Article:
Seemingly drawn from a reflection in a carnival fun house mirror, Jim Shaw’s Untitled belongs to the artist’s series of Distorted Faces that features painted and drawn portraits that wrench and twist the features of celebrities, politicians, art world friends and anonymous people into their monstrous doubles. With his punk-influenced, post-Pop sensibilities, Shaw has mined the outskirts and underbelly of American popular culture found in comic books, conspiracy theory, album covers, thrift store paintings and religious propaganda in search of the core of the nation’s psyche for the past forty years.
When he began the Distorted Faces series in the late 1970s, Shaw looked to the Beatnik author William Burroughs, who himself was inspired by the poet Tristan Tzara and other Dadaists of 1920s France to create what he called a “cut-up technique,” a process that involved taking a narrative text and reassembling its component parts so that they read out of linear order. Such literary initiatives in collaging text inspired Shaw to mix and morph individual components of the faces in his portraits. With a surprisingly delicate touch and an incredible attention to detail, such as the taste buds on the tongue set within her open mouth, Shaw has rendered the misshapen contours of the woman’s face through a feat of imagination. Her elongated right eye slithers from socket to cheek to sit alongside the wrinkles in the tautly stretched skin around her chin.
Beyond Burroughs and Dada, Shaw also drew inspiration from the material relics of a childhood spent in the working class Midwest and professional experience working on the special effects of horror films. In an interview, he recalled this memory: “My cousin introduced me to monster magazines [such as Famous Monsters of Filmland] and comic books....None of the stores in my hometown carried them. So I had to surreptitiously go along with my sisters when they bought clothes in Saginaw, Michigan. I didn’t realize how big an influence they were until I did my book of distorted faces, and I realized it looked like a group of Famous Monsters covers” (D. Harvey, “Jim Shaw’s Real Mirage: a Partial Inventory,” Afterall: a Journal of Art, Context and Enquiry 19, 2008, p. 102-103).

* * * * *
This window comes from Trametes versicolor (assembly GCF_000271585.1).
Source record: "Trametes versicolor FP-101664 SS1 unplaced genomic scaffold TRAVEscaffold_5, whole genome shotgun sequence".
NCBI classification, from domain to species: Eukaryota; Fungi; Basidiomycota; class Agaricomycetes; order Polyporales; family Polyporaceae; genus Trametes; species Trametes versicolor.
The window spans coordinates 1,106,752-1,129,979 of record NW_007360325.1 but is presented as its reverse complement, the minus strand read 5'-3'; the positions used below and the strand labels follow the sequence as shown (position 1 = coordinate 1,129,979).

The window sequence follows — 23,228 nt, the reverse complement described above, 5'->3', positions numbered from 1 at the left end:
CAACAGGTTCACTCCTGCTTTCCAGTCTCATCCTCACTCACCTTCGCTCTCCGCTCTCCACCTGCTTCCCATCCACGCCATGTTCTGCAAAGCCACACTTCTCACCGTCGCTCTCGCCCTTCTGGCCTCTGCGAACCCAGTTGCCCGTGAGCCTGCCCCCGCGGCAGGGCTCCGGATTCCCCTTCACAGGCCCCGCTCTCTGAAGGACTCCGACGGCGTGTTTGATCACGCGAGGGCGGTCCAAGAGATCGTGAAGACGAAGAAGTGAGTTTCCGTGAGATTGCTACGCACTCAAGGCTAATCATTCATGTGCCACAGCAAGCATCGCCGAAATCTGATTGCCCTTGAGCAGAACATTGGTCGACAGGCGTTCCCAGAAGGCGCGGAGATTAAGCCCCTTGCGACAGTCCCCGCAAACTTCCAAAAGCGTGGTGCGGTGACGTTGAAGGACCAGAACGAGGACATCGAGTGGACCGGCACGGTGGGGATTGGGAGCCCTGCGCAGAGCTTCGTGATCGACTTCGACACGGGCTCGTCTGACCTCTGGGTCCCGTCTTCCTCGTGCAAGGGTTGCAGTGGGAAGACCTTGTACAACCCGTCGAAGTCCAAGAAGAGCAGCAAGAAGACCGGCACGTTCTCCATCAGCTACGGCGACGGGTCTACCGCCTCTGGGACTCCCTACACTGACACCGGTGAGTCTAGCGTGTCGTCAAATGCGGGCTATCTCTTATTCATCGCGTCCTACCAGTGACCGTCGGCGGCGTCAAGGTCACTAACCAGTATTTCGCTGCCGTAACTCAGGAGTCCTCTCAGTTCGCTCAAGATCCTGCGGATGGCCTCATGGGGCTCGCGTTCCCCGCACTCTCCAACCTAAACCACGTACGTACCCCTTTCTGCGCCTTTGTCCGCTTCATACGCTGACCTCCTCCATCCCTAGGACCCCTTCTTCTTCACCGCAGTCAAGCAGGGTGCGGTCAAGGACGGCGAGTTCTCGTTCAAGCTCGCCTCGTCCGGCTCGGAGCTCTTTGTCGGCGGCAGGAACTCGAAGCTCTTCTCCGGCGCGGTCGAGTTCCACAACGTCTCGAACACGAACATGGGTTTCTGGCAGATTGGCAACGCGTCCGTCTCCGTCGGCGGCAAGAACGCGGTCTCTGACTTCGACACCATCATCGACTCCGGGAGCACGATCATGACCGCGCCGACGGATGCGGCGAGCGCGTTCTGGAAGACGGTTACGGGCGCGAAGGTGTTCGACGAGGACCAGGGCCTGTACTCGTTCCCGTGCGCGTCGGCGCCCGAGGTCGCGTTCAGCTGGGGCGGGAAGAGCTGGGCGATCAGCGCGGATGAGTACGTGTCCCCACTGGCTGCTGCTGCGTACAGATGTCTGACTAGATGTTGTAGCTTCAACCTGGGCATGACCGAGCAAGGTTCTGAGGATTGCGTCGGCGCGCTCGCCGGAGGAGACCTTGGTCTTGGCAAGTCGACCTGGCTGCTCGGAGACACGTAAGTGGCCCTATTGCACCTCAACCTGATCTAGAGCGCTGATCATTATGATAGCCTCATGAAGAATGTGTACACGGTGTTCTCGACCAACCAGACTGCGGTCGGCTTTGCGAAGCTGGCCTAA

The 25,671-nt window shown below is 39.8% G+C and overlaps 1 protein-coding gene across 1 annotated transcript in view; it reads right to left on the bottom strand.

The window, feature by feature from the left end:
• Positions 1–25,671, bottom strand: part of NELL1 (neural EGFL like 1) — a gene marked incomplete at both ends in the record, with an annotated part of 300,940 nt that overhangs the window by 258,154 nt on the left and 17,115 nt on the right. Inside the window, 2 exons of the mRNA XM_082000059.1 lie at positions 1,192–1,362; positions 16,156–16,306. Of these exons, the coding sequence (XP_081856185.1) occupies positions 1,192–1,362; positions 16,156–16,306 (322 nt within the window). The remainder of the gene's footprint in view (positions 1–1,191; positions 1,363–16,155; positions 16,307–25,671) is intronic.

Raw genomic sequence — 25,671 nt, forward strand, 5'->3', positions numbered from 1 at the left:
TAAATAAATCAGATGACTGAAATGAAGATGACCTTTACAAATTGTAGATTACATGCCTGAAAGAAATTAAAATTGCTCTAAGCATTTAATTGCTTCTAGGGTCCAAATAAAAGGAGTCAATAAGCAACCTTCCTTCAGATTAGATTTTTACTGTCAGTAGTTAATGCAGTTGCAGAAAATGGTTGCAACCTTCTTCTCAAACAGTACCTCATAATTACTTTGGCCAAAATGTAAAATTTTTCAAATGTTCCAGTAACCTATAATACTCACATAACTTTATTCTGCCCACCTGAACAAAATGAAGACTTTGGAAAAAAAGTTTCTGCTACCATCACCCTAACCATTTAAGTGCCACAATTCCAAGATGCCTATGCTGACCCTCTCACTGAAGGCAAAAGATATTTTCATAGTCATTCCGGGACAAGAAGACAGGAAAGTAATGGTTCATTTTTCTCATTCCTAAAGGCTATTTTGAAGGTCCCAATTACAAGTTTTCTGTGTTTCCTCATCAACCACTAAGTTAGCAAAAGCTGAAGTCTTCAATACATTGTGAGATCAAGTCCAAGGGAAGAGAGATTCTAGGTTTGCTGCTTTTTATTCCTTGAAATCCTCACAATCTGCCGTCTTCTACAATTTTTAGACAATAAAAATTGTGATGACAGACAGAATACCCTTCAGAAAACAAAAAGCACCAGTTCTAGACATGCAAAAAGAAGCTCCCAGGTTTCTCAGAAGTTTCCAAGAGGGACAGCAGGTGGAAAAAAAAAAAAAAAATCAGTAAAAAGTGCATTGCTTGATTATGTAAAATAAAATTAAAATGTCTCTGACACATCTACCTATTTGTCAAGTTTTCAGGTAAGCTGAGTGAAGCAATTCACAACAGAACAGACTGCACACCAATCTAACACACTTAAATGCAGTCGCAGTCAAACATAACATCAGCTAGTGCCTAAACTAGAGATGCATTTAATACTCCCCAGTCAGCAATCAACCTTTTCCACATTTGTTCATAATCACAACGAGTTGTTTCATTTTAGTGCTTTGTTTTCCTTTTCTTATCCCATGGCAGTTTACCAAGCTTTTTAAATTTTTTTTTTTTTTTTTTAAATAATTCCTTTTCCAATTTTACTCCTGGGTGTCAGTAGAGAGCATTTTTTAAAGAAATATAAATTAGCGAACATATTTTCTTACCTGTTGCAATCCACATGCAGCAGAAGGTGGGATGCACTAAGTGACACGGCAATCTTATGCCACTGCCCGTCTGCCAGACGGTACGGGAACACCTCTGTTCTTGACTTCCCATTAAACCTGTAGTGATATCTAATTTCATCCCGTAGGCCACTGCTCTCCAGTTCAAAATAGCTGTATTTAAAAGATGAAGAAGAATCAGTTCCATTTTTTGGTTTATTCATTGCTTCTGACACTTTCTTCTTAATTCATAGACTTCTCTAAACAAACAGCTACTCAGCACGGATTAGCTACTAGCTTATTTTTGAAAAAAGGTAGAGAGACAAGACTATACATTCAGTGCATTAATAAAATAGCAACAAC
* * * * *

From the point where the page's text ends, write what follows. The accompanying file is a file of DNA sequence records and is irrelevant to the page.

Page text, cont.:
The artist would use this same drawing method in his Noir series for which he would depict stock Hollywood character types under cinematic lighting in a way to intensify the emotion conveyed. Made concurrently with the Distorted Faces, the Noir portraits test the performance of archetypal emotions from the cultural imaginary, while the artist’s aim with the Distorted Faces was to see if “there was anything left of a personality when decomposed and mixed with another face” (J. Shaw, “Here Comes Everybody: A Conversation Between Jim Shaw and Mike Kelley,” Jim Shaw: Everything Must Go, Luxembourg, 1999, n.p.). Curator and critic Alison Gingeras described the Distorted Faces portraits as “recycling the eccentric flotsam of middle America.” Continuing, she writes, “Uninhibited by the constraints of naturalism or conventional logic—thanks in large measure to his propensity for associative thinking—it is only natural that Shaw’s approach to portraiture would revel in what most would consider misrepresentation… aptly reflect[ing] his general life ethos, “to understand the meaning of life through misinterpretation” (A. Gingeras, “Misrepresented: The Portraiture of Jim Shaw,” Jim Shaw: Distorted Faces & Portraits, 1978-2007, Zurich, 2007, n.p.). In this way, Untitled is part of a compendium of images and objects that contribute to Shaw’s larger project of constructing a portrait of American culture.